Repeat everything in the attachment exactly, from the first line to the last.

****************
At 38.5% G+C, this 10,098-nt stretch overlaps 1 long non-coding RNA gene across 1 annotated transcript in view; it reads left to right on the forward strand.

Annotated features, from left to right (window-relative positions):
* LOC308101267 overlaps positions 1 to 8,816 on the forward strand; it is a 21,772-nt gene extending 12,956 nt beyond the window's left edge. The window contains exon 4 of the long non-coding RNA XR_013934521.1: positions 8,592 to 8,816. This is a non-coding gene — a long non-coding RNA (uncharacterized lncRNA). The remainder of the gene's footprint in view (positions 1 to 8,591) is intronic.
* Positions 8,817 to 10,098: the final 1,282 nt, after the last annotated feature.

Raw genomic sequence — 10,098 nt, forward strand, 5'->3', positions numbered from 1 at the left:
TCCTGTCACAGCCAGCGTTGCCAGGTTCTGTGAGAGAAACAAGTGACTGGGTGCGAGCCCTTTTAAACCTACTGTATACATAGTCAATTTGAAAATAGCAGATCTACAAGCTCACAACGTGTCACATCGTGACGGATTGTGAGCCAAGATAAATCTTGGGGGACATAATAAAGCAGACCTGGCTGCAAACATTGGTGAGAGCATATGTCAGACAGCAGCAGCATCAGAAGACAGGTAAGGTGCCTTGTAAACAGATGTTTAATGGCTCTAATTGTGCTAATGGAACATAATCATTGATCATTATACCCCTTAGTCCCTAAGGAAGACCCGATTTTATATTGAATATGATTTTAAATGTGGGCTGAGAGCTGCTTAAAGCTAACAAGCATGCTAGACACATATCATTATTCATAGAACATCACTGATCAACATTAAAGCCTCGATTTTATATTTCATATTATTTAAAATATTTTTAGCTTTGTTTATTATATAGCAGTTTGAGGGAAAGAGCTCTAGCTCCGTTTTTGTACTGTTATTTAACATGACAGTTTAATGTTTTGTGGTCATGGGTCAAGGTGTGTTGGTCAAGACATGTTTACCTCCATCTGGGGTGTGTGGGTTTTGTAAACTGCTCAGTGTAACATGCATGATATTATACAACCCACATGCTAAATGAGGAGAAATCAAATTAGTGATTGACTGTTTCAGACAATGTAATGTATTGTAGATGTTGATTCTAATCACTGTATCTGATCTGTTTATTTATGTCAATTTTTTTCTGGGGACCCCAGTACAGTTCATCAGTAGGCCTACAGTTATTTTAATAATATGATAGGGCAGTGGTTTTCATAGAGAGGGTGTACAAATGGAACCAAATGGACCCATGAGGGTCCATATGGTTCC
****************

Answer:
At 38.5% G+C, this 10,098-nt stretch overlaps 1 long non-coding RNA gene across 1 annotated transcript in view; it reads left to right on the forward strand.

Annotated features, from left to right (window-relative positions):
* LOC308101267 overlaps positions 1 to 8,816 on the forward strand; it is a 21,772-nt gene extending 12,956 nt beyond the window's left edge. The window contains exon 4 of the long non-coding RNA XR_013934521.1: positions 8,592 to 8,816. This is a non-coding gene — a long non-coding RNA (uncharacterized lncRNA). The remainder of the gene's footprint in view (positions 1 to 8,591) is intronic.
* Positions 8,817 to 10,098: the final 1,282 nt, after the last annotated feature.

Raw genomic sequence — 10,098 nt, forward strand, 5'->3', positions numbered from 1 at the left:
TCCTGTCACAGCCAGCGTTGCCAGGTTCTGTGAGAGAAACAAGTGACTGGGTGCGAGCCCTTTTAAACCTACTGTATACATAGTCAATTTGAAAATAGCAGATCTACAAGCTCACAACGTGTCACATCGTGACGGATTGTGAGCCAAGATAAATCTTGGGGGACATAATAAAGCAGACCTGGCTGCAAACATTGGTGAGAGCATATGTCAGACAGCAGCAGCATCAGAAGACAGGTAAGGTGCCTTGTAAACAGATGTTTAATGGCTCTAATTGTGCTAATGGAACATAATCATTGATCATTATACCCCTTAGTCCCTAAGGAAGACCCGATTTTATATTGAATATGATTTTAAATGTGGGCTGAGAGCTGCTTAAAGCTAACAAGCATGCTAGACACATATCATTATTCATAGAACATCACTGATCAACATTAAAGCCTCGATTTTATATTTCATATTATTTAAAATATTTTTAGCTTTGTTTATTATATAGCAGTTTGAGGGAAAGAGCTCTAGCTCCGTTTTTGTACTGTTATTTAACATGACAGTTTAATGTTTTGTGGTCATGGGTCAAGGTGTGTTGGTCAAGACATGTTTACCTCCATCTGGGGTGTGTGGGTTTTGTAAACTGCTCAGTGTAACATGCATGATATTATACAACCCACATGCTAAATGAGGAGAAATCAAATTAGTGATTGACTGTTTCAGACAATGTAATGTATTGTAGATGTTGATTCTAATCACTGTATCTGATCTGTTTATTTATGTCAATTTTTTTCTGGGGACCCCAGTACAGTTCATCAGTAGGCCTACAGTTATTTTAATAATATGATAGGGCAGTGGTTTTCATAGAGAGGGTGTACAAATGGAACCAAATGGACCCATGAGGGTCCATATGGTTCC